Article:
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The Difference Between Self-Interest and Selfishness

Editorial: While Bali Hotels and Villas Continue to Suffer from a Lack of Visitors the Government Continues to Resist Air Carriers Seeking Greater Access to Bali.


Bali News: The Difference Between Self-Interest and Selfishness
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(12/31/2006)

As a rule of thumb, travelers prefer direct flights to their holiday destinations. Barring that, their overwhelming preference is to arrive at their destination using only one airline with a minimum of intermediate stops. Similarly, on the short-to-medium haul routes from the increasingly import Asia-Pacific markets holidaymakers insist on the quickest and most-direct route to Bali, particularly when a stay on the island is for only for a very short 4 or 5 nights.

On a recent Bali "road show" to the People's Republic of China, led by the Chairman of the Bali Chapter of the Association of Tour and Travel Agents (ASITA), Al Purwa, the familiar explanation of "more air access" was the standard response when the Balinese delegation ask what could be done to tap into the huge pool of outbound travel from China. Also during the China trip, proven partners in developing Bali tourism, such as Singapore Airlines (SIA), renewed their pledge to support to Bali in helping to grow Bali-bound traffic via their world-wide network, including mainland China.

No Open Skies to Bali

Despite the ready solutions of Chinese tourists eager to visit Bali and an airline able to carry them, SIA's long-standing request for more seat capacity to Bali by increasing from three to four the number of daily connecting flights from Singapore has failed to gain the necessary approval from Indonesia's Department of Civil Aviation. The standard reason given for this refusal: Indonesia will not embrace an open skies policies, choosing (instead) to "protect the interest of their national carrier."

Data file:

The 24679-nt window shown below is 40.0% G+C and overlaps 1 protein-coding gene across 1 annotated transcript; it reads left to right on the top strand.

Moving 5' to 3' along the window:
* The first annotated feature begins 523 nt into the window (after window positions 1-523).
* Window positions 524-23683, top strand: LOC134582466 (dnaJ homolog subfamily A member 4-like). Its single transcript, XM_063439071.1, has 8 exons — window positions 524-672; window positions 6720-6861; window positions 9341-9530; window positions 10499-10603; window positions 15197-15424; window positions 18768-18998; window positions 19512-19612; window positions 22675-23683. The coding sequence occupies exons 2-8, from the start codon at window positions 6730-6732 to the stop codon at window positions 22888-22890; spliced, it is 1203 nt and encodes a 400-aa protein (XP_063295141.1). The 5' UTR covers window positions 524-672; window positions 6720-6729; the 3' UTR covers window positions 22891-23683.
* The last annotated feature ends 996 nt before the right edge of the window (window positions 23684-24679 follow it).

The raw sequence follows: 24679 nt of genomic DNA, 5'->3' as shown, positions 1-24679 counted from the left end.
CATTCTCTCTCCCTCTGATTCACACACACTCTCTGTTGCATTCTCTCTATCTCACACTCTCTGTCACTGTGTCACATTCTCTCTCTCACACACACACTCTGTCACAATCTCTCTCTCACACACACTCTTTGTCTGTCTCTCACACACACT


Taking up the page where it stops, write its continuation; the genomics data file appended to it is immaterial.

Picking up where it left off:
It's High Time for a Radical Rethink on Air Access to Bali

With Bali hotels and tourism operators desperate for business and a National Carrier more concerned with financial survival than fleet or route expansion, the current government position on air access to Bali makes very little sense. While everyone in Bali fervently prays that Garuda will one day successfully re-invent itself into becoming a major player in the international airline game, Bali can ill-afford the the luxury of waiting and staking its future economic viability on protecting the traffic rights for a national carrier that is both unlikely and unable to exercise its current reciprocal traffic rights so jealously protected by the Government.

With airlines, like SIA, standing in the wings ready to add more flights to Bali and undertake the additional promotion necessary to fill those seats, the wisest road ahead in the best interest of all tourism players is simple: grant those requests for more seats and, while we're at it, hire a brass band to welcome the sorely needed additional passengers at Bali's Ngurah Rai International Airport.

One of the first lessons taught in travel marketing is that each room unsold and every seat in a bus unfilled represent revenues and valuable foreign exchange forever lost. Those unrealized revenues are needed today in Bali to pay staffs, service loans and keep the next generation of Balinese in school.

The reasons for Garuda's current unhappy financial state are many and complex. Some of the Airline's woes Ė such as higher fuel costs and reduced demands from certain markets, are beyond its control. Other problems, however, such as artificially inflated debt burdens and inefficient management practice, are self-imposed and will take months, or even years, to resolve.

In the meantime, Bali has an urgent need to fill its hotel rooms and keep its tourism industry running at the highest possible levels. In order for this to happen, everything must be done to increase passenger flows from every conceiveable market, by every possible means.

Loosening the stranglehold on air traffic rights to Bali is in everyone's interest. Increasing passenger inflows from a variety of markets means Bali's economy will get back on even-keel sooner; creating a healthier, wider diversification of markets. At the same time, grabbing these growing markets now will preserve and develop a sustainable market share that might otherwise go to competing tourism destinations in the region. And, finally, because air traffic rights are regularly reviewed by participating governments, Indonesia will still have the future option at its disposal of adjusting its air access policies when an Indonesian carrier is better positioned to service those markets.


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